This is a branded image from the site, but a fairly good representation of what the experience is like. But this is Portland so bring your own bag.
This is a branded image from the site, but a fairly good representation of what the experience is like. This is Portland, so bring your own bag. Courtesy of Too Good To Go

Everybody likes a deal. But many deals that sound advantageous at first often end up costing us in time and energy. In the case of the Danish app Too Good To Go—which seeks to eliminate food waste by connecting customers with leftover ingredients from restaurants and cafes—there are hiccups and benefits to the exchange.

Overall, the idea works. Users find and reserve "surprise bags" from nearby businesses, and pay only a third of what the bag's contents would normally retail. In return, restaurants can recoup some of the cost on food they would otherwise have thrown away.

The possible contents of a surprise bag are broad, and that's part of the benefit for the shop—low effort on their part. Generally businesses give some indication of what customers can expect—Eb & Bean offloads excess dairy free yogurt, Petite Provence probably has extra pastries—but the contents are meant to be unexpected.

While customers have no control over what they will receive, some might prefer a surprise—or feel pretty amenable to any food, especially if there's a deal involved. Using the app reminded me of many fine college budget evenings, trotting over at 2 am to our nearby pizza parlor to see if there were any freebies, or the unexpected glory of working at a coffee house until closing time and hearing those three magic words: Anybody want bagels?

The main thing to know about Too Good To Go is that 90 percent of what you will find on there will be day-old pastries. If you like sweets and bread, this is your heaven. If you're trying to find greens and meats, you'll have to check the app often.

Anyone who has worked in food service will likely argue that leftover goods should go to staff, but it's not like Too Good To Go sends you home with all the leftover pizza. What you get is a meal's amount of food at a third of the price. So, if a pizza parlor sells slices for $4 a pop, you could probably expect to receive three or four slices instead of one by paying $3.99 on the app.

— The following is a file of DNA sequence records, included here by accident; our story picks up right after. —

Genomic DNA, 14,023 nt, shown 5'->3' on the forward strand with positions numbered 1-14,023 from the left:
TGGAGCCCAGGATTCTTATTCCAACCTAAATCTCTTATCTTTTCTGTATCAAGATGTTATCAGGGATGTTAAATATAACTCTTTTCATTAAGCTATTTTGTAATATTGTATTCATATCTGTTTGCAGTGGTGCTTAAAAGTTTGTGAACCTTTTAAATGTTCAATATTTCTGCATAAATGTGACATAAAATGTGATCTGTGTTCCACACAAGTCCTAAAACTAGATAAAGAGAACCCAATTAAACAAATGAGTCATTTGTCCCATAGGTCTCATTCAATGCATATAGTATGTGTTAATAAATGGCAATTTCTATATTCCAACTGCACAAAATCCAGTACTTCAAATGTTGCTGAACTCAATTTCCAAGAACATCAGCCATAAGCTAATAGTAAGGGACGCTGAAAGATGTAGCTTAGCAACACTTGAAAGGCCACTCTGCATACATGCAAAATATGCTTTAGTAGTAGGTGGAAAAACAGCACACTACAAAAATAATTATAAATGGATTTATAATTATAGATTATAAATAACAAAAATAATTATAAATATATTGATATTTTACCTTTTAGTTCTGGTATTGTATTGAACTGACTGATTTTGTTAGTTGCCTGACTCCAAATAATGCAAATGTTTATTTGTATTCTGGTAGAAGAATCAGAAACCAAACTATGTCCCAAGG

Some businesses seem to really take pride in the process. In the three months that I kicked around Portland with the app, Laughing Planet always impressed with the care they took to present an actual meal: entree, chips, and sometimes a drink or cookie, all ready to go. The same can be said of Taylor Street Kitchen, a newer deli and specialty foods shop by the downtown library.

Other places simply give you the excess and let you prepare it yourself. Henry Higgins Boiled Bagels will sell you nine day-olds for five dollars through the app, but when you pick them up, you may notice that there are bags of day-olds already available without any need to use technology. Eschewing the app also allows you to eyeball the selection for preferred flavor options. With Too Good To Go you get what they give you. As it happened, I was not disappointed in my nine jalapeño strawberry bagels, and they were perfectly good the next day—longer if you take part in the time-honored tradition of slicing and freezing bagels for future, hangry mornings.

The main thing to know about Too Good To Go is that 90 percent of what you will find on there will be day-old pastries.

SeaSweets Poke politely presented me with solid two pounds of white sticky rice and shrimp in a baggie that made me feel like I'd just won a goldfish at a carnival. Afterward, I found myself thinking that for a few dollars more I could have any poke choice I wanted, and toppings to go with it.

In this way, Too Good To Go also seems like a useful tool for businesses who want more exposure. At every place where I had a good experience, I ended up revisiting and paying full price. Unfortunately the opposite is also true. If someone comes in expecting a deal and there's no extra pizza that day, it could put them off a business for a while.

One of the buggy aspects of the app is that there doesn't seem to be an option for businesses to cancel offers, if they don't have leftovers. Over the course of 20 visits, I got stood up twice which put me out for time, travel, and how impatient I can be when my blood sugar is low. There's a bit of a deal-seekers dilemma where the user is seeking food that needs to be eaten soon, but can't necessarily rely on it.

Too Good To Go will work best for users with flexible schedules and no food allergies. I can't stress enough that you cannot control what they give you. However, deal hounds and foodies on a budget could easily turn this app into a lot of cheap, unexpected gourmet adventure.

Too Good To Go is available wherever fine apps are downloaded. As of today, it's operating in 12 US cities.